Duane Thorin, at age 62, began building a most amazing house. This house was not your typical home, but one created from discarded items, such as left over materials from other construction jobs that were not completely used and the companies threw away the leftovers. Duane searched these items out to use in his most unusual house!
This house, a two story with ten rooms, was not your average amateur created low grade house, but a magnificent home, even though Mr. Thorin was not a professional in any of the fields that normally are employed in the building of a house; in fact he was an ex-cowhand and retired sailor. Mr. Thorin stated that "he learned his skills as he grew up on a farm in Nebraska, and employed those skills" to create this masterpiece!
The bath faucet in the master bedroom is gold plated rather than brass.
The cobblestone tile in the Kitchen area is from a Marine Barracks built in WWI by German Prisoners of War.
The maple flooring in the dining area overlays a sub floor created from bowling lane sections. The maple came from a building on Pennsylvania Avenue in Washington DC.
The stain-glass windows are from a Church built in Culpepper VA. The church was built right after the Civil War. The glass came from England about 1840-1855.
In the Kitchen, there is a chamber built in for smoking fish or meat that is vented up through the chimney to the top of the house.
There are two time capsules above the corner stones inside square tubing. On one tube, it appears as a plate with the date the house was built and the name of the house, which is "Chatagua".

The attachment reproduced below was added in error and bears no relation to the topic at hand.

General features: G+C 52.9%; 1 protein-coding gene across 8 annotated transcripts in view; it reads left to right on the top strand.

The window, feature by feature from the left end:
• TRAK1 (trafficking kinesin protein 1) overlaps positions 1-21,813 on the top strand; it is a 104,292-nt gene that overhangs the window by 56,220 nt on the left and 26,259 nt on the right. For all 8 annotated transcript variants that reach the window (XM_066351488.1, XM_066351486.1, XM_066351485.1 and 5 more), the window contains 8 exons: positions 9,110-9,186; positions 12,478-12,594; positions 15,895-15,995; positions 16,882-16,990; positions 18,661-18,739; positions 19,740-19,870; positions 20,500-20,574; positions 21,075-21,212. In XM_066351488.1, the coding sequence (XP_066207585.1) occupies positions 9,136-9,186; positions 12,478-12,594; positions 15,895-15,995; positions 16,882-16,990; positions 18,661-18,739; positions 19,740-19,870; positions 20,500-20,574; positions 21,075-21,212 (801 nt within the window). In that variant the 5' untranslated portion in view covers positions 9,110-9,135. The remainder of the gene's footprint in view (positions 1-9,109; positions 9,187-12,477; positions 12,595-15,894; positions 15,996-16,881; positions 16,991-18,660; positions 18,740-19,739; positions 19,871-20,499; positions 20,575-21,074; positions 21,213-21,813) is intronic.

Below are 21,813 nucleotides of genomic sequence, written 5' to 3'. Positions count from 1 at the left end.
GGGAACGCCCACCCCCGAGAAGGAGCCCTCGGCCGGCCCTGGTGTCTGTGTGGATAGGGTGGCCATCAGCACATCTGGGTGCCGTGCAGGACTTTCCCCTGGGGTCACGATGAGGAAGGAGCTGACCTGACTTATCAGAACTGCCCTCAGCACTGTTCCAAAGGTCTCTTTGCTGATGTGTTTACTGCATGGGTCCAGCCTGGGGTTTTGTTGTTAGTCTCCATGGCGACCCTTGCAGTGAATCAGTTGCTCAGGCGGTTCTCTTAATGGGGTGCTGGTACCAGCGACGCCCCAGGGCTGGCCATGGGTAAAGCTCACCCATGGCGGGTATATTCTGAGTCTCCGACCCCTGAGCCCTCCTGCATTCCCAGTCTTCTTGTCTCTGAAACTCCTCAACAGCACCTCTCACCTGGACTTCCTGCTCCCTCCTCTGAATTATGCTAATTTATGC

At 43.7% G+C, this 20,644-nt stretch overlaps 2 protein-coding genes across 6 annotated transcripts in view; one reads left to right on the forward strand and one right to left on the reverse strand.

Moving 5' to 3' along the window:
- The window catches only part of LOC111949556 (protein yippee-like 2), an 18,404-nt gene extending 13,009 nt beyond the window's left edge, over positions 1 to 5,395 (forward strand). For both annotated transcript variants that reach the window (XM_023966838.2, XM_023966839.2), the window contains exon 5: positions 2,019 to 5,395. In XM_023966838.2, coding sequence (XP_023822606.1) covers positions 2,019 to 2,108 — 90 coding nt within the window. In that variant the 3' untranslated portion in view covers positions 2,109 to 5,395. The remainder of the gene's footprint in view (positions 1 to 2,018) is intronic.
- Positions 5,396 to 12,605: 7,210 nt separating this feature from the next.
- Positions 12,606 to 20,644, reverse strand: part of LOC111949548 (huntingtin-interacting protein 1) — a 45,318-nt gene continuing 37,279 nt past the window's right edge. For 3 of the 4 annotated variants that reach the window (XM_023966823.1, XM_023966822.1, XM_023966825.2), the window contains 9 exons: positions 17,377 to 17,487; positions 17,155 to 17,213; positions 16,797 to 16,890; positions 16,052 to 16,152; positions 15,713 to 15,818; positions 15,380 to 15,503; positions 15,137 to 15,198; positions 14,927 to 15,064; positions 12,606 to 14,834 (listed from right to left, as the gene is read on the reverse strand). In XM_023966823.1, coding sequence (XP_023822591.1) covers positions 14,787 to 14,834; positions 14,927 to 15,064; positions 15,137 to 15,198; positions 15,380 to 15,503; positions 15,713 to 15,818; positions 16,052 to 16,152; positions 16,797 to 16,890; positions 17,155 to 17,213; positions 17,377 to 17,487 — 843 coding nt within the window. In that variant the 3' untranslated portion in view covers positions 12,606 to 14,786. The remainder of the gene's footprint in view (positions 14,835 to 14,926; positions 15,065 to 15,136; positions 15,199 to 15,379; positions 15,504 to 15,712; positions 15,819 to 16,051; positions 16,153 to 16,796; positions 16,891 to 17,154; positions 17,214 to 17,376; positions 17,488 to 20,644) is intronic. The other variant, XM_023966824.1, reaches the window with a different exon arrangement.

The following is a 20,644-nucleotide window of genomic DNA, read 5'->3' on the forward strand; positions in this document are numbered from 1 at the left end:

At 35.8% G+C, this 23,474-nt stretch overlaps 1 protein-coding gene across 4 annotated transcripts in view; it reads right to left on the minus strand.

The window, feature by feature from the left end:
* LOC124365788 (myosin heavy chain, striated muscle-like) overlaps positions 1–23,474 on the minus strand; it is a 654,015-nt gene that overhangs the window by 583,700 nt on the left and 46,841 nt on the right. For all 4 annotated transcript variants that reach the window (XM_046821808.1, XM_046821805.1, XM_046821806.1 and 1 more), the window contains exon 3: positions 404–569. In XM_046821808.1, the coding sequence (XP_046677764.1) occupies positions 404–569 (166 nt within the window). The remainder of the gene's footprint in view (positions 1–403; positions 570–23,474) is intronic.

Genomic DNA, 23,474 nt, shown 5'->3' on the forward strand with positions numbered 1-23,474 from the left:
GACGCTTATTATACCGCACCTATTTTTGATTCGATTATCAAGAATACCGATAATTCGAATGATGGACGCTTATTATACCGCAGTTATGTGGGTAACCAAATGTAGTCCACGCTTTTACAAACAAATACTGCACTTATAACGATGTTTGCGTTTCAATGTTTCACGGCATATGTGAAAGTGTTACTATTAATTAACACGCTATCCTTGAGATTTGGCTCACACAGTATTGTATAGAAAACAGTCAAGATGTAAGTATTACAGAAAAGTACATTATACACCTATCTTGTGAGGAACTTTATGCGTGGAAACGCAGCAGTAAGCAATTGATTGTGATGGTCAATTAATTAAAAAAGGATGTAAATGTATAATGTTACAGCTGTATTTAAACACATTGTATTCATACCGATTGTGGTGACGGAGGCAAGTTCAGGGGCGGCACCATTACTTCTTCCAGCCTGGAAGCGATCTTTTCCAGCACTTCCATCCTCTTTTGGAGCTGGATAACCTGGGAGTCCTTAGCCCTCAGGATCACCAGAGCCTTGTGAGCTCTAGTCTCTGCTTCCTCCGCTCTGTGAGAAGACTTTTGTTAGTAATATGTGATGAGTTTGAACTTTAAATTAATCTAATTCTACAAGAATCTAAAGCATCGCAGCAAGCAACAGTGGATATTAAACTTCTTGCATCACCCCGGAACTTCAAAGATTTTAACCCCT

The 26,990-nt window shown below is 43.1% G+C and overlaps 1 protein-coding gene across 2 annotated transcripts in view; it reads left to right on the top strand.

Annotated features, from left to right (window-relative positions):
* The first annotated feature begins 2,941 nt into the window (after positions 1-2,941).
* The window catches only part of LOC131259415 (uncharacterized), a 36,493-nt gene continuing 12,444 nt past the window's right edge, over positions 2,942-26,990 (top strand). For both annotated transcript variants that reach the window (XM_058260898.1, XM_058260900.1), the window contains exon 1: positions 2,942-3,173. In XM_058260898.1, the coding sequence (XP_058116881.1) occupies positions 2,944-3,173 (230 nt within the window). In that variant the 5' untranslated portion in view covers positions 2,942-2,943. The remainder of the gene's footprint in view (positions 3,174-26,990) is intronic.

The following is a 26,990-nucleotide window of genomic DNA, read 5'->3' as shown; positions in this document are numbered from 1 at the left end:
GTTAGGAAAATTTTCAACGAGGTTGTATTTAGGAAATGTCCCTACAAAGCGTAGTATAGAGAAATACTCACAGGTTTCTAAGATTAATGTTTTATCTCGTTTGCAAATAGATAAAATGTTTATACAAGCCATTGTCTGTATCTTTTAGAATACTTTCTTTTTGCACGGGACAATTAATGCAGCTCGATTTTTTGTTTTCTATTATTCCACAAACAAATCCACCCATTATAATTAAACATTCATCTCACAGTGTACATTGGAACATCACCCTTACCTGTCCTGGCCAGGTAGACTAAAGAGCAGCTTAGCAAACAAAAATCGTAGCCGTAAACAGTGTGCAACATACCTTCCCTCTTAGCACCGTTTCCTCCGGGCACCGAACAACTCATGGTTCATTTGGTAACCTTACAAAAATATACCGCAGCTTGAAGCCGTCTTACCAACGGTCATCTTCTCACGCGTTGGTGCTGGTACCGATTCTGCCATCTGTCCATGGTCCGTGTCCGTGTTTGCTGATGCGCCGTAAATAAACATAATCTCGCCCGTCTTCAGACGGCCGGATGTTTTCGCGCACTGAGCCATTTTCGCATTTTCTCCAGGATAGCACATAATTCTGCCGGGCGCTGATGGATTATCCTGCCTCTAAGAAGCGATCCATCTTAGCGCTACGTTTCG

One of the capsules has a St. Christopher medal inside it that belonged to the gentleman who had the house built for his daughter from his life savings of $35,000, which provided total funds for the building of the house.
The other time capsule contains a copper scroll with the message scratched on to it:
"House was built with materials that were discarded by one of the most wasteful societies of the world."
The china display in the dining area is the front of an ice box from a restaurant in Culpepper, VA. It has solid brass hinges, latches and double glazed doors on a solid oak frame. This ice box was built on the second floor of the restaurant, and the only way to remove it from the room was to take it over the roof of an adjacent building.
Hand hewn timbers are from the barn near Clifton, VA which was used as a hospital for Confederate troops during the Battle of Bull Run. The joinings of timbers above the curved stairway, that leads to a bowling alley in the basement, actually include the joints that came from the barn including the pegs that held them together.
The keystones in the archways over the doors, windows and fireplaces were cut from red sandstone from the Manasses area on an ordinary brick saw.